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In the field of information management, 2018 brought to the fore artificial intelligence (AI) and the ethics of data exploitation, both together and separately. This was dramatically made manifest in the notorious Cambridge Analytica controversy, where that company used Facebook data to, allegedly, influence the 2016 US presidential election and, possibly, the UK EU referendum.
Advanced analytics is increasingly melding with that machine learning sub-set of AI, with the rise, and now consolidation, of big data environments, such as data lakes, in organisations. Often, when people say “AI”, they really mean machine learning, which then feeds into the analytical work done by data scientists, using a plethora of data preparation and visualisation tools, as well as statistical analysis tools from SAS, the R programming language, Python, and so on.
The Cambridge Analytica case raised an ethical issue of particularly keen concern to early-career data scientists. Should they take a job with any company that seems to be capitalising on personal data in areas that regulation did not yet reach? “Just because you can does not mean you should” was a commonly expressed idea in the data science community. But what does it mean in practical terms? And can it win out over massive pay cheques?
That the UK could find an ethics niche in the global AI economy was one prominent idea that emerged from a House of Lords select committee report. Nigel Shadbolt, principal of Jesus College, Oxford and co-founder of the Open Data Institute, sat down with Computer Weekly in the summer to discuss this and other data matters.
Earlier in the year, Computer Weekly also looked at the work of the Data Lab in Scotland, which is supported by the national government there. And we found Dominic Raab, the then secretary of state for exiting the European Union, telling an audience of technology business people, in November, that the UK AI sector would be positively boosted by Brexit “done right”.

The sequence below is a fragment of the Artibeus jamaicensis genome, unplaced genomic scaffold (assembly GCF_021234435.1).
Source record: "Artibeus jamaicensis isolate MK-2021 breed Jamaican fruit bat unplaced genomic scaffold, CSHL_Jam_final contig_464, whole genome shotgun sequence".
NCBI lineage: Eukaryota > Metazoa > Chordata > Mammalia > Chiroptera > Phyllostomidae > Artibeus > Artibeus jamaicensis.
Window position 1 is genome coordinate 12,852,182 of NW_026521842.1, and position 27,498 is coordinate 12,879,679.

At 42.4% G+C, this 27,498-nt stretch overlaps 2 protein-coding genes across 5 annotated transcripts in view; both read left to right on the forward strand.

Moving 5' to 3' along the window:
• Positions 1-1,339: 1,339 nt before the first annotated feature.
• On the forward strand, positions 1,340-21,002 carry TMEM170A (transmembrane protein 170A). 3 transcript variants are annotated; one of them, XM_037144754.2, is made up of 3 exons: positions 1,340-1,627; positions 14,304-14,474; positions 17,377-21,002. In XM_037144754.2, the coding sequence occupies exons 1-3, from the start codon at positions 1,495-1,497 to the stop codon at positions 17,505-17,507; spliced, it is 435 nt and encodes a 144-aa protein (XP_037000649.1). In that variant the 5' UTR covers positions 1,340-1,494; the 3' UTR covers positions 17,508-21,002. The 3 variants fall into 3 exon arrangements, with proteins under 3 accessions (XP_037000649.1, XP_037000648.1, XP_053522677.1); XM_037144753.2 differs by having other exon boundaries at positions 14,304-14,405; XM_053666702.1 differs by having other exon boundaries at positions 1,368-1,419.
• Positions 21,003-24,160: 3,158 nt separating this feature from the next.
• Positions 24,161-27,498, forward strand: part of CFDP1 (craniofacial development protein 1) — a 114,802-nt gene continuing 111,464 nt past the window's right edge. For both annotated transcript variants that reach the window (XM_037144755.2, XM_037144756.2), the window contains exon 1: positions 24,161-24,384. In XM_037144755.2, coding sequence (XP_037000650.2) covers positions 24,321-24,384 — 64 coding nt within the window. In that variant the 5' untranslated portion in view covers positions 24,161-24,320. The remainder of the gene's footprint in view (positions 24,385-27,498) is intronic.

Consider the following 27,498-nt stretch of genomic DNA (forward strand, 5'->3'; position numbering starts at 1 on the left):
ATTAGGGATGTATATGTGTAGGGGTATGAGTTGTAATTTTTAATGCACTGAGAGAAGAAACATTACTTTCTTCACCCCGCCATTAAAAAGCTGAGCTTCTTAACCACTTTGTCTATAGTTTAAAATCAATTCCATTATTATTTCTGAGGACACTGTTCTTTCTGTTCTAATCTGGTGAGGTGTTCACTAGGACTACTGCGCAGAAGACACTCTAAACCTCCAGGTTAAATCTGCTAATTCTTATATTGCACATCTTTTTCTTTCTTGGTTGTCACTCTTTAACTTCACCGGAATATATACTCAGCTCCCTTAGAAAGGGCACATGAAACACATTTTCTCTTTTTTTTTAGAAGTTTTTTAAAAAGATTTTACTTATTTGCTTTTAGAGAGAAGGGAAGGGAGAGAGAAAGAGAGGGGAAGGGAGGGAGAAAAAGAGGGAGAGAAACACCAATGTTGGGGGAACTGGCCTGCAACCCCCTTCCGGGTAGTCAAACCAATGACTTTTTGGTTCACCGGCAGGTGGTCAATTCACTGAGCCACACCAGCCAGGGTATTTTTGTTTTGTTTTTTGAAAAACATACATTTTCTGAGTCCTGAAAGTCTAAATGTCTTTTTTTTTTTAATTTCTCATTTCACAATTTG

On the industry side of big data, we saw Hadoop (the open source distributed processing framework that manages data processing and storage) continue to diminish as two of the companies to which it gave birth – Cloudera and Hortonworks – decided to sink their differences and overcome their rivalry by becoming one entity. That will play out in 2019.
The gaining of business value from all the technology and people investments companies and organisations have made in big data over the past decade was a big theme in 2018 – as it was in 2016 and 2017. Some Silicon Valley startups and early-stage companies homed in on that, on the supply side. But we also saw, on the user side, practical demonstrations of value from data – including at Rome’s Fiumicino Airport, and at Kone and ThyssenKrupp.
But it was the ethics of data analytics and AI that was the leading information management theme of 2018, as Computer Weekly’s interview at the end of the year with Roger Taylor, chair of the new Centre for Data Ethics and Innovation, demonstrated.
How the Cambridge Analytica controversy highlighted data ethics issues especially dear to early career stage data scientists.
Nigel Shadbolt, principal of Jesus College, Oxford and co-founder of the Open Data Institute, underscored the ethics of artificial intelligence, and said it will shape the “naked ape” as tools always have
Gillian Docherty, CEO of The Data Lab, outlined the organisation’s mission to turn analytics and artificial intelligence to benefit Scotland’s economy.
How the then Brexit secretary told a Tech Nation audience that leaving the EU could create opportunities for the UK technology sector.
Read how the proposed merger between Hadoop distributors Cloudera and Hortonworks stung their rival MapR, and elicited analyst comment pointing up the threat from cloud players AWS, Google, and Microsoft.
How a slew of California-based startup and early-stage data analytics companies promise CIOs better ways to get value from their investments in databases and analytics.
Much is made of AI augmenting human intelligence with simple automation, but might higher order human creativity go the same way?
Aeroporti di Roma’s CIO, Emiliano Sorrenti, describes how the city’s main airport is using data analytics technology to reduce delays and queue times.
How Kone and ThyssenKrupp are using artificial intelligence to improve predictive maintenance of their lifts and escalators.
Chair of the new Centre for Data Ethics and Innovation says collaboration is vital for developing effective frameworks to manage the proliferation of AI and data-driven technologies.